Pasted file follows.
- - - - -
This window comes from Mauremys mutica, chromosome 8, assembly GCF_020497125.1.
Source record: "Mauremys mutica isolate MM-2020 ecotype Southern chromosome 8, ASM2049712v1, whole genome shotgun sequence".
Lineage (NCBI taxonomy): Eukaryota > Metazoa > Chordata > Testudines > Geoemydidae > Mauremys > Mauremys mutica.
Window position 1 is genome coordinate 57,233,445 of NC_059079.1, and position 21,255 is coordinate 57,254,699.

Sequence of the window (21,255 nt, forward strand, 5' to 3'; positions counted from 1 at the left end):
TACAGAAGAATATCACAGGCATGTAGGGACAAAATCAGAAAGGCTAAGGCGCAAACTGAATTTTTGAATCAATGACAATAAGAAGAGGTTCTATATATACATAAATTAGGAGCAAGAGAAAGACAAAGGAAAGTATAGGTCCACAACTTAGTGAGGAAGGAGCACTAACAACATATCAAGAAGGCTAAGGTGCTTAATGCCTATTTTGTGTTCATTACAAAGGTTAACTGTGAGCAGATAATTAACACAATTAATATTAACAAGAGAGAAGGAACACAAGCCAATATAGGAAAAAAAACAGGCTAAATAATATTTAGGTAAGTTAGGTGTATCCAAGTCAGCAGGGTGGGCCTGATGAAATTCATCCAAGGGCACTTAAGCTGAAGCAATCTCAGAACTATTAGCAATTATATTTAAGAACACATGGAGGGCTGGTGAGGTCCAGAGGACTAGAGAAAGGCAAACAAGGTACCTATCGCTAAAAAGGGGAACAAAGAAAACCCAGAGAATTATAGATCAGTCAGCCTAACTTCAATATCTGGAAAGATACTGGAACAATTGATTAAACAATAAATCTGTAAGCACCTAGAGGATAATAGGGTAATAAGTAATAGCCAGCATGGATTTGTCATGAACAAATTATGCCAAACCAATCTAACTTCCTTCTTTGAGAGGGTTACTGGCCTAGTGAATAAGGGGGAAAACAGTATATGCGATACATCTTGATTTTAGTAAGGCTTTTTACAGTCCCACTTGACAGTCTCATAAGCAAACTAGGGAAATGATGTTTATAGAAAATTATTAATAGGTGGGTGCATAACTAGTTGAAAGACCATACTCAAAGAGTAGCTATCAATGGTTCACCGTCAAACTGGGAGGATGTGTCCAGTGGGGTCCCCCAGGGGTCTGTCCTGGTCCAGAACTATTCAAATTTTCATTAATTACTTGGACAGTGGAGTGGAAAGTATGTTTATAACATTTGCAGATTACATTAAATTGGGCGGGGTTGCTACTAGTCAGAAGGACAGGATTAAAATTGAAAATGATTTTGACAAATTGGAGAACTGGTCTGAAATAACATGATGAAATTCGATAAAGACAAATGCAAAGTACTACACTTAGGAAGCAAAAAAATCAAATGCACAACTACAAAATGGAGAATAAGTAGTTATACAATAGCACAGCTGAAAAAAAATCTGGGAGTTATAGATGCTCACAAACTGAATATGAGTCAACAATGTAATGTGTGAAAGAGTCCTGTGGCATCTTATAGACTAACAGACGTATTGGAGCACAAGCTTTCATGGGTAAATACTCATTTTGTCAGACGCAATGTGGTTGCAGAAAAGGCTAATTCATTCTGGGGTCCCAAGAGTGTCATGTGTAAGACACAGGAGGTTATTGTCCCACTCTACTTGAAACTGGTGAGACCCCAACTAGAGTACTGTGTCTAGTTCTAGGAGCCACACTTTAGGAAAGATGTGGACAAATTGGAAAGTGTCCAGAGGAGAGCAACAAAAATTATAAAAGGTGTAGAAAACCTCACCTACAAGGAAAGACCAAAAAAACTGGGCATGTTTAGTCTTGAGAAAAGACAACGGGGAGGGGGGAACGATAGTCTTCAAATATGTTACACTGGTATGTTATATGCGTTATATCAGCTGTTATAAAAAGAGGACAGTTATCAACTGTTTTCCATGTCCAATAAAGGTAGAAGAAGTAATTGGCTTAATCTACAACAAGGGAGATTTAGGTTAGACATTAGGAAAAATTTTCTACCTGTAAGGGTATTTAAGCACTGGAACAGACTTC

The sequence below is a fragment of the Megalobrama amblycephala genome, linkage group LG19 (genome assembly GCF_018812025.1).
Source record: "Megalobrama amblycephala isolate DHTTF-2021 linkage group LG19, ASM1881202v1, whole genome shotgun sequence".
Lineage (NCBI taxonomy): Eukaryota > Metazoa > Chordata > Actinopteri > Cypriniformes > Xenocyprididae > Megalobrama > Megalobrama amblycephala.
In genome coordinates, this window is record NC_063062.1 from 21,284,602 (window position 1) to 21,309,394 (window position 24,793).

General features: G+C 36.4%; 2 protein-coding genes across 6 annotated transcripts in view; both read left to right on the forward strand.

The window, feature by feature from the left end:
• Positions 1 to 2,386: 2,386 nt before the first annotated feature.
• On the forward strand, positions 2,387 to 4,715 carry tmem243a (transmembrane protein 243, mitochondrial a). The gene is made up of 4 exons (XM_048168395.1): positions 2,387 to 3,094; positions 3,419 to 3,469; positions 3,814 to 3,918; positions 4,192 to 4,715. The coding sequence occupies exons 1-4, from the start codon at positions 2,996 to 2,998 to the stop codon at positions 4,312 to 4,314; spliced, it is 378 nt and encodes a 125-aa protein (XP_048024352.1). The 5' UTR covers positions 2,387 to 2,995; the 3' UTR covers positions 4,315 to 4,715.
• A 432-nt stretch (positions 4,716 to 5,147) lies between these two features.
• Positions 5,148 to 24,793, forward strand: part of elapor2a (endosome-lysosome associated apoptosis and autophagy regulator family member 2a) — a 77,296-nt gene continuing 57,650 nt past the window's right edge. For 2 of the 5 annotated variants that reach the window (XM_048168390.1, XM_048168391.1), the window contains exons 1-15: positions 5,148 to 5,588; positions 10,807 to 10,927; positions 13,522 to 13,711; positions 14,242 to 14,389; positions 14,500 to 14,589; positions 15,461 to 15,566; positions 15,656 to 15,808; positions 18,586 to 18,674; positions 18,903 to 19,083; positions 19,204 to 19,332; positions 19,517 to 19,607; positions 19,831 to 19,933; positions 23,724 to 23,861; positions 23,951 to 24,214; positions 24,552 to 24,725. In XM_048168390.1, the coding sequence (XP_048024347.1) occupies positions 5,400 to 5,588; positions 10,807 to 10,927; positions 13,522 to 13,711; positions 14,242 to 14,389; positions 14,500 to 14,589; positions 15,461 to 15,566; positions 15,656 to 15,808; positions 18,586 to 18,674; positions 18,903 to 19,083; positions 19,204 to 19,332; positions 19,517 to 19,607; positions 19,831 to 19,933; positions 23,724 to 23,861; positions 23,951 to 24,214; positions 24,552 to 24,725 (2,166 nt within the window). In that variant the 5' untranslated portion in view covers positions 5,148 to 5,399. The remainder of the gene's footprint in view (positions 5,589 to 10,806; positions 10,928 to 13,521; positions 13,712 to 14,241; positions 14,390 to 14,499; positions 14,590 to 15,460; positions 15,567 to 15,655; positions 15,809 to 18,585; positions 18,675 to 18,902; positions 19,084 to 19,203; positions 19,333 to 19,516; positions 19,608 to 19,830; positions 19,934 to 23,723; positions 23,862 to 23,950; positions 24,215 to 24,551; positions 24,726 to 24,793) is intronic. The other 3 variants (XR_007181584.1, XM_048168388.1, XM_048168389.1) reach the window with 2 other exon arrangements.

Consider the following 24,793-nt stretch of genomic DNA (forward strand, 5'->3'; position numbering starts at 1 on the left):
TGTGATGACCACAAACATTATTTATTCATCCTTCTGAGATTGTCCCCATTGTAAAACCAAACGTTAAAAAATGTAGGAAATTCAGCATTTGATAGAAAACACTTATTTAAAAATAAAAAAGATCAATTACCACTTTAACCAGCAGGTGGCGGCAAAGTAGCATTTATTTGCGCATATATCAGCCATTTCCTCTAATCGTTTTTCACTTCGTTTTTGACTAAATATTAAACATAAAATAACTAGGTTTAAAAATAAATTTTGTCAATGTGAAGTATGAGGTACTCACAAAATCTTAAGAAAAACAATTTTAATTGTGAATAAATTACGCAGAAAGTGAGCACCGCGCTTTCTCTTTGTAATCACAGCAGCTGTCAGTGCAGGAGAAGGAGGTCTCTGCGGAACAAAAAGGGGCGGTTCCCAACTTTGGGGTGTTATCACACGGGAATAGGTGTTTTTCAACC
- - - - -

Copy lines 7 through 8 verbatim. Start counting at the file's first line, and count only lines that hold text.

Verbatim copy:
The sequence below is a fragment of the Megalobrama amblycephala genome, linkage group LG19 (genome assembly GCF_018812025.1).
Source record: "Megalobrama amblycephala isolate DHTTF-2021 linkage group LG19, ASM1881202v1, whole genome shotgun sequence".